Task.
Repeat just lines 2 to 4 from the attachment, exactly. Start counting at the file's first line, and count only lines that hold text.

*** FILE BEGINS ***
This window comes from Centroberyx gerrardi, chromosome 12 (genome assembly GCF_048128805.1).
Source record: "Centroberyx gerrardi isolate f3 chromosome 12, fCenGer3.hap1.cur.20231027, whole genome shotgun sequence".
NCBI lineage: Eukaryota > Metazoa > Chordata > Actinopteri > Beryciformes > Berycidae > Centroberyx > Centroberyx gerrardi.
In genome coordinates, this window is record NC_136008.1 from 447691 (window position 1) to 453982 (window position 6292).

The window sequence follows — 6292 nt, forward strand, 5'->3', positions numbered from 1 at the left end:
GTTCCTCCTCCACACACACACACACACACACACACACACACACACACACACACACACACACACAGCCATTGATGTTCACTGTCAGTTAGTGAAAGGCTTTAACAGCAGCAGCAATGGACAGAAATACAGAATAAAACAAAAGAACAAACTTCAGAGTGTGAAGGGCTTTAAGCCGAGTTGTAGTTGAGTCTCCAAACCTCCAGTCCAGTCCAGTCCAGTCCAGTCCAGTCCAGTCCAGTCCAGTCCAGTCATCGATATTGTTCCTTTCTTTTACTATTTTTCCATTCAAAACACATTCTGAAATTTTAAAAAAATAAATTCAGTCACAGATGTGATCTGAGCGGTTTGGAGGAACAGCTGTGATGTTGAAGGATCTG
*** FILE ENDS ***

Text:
Source record: "Centroberyx gerrardi isolate f3 chromosome 12, fCenGer3.hap1.cur.20231027, whole genome shotgun sequence".
NCBI lineage: Eukaryota > Metazoa > Chordata > Actinopteri > Beryciformes > Berycidae > Centroberyx > Centroberyx gerrardi.
In genome coordinates, this window is record NC_136008.1 from 447691 (window position 1) to 453982 (window position 6292).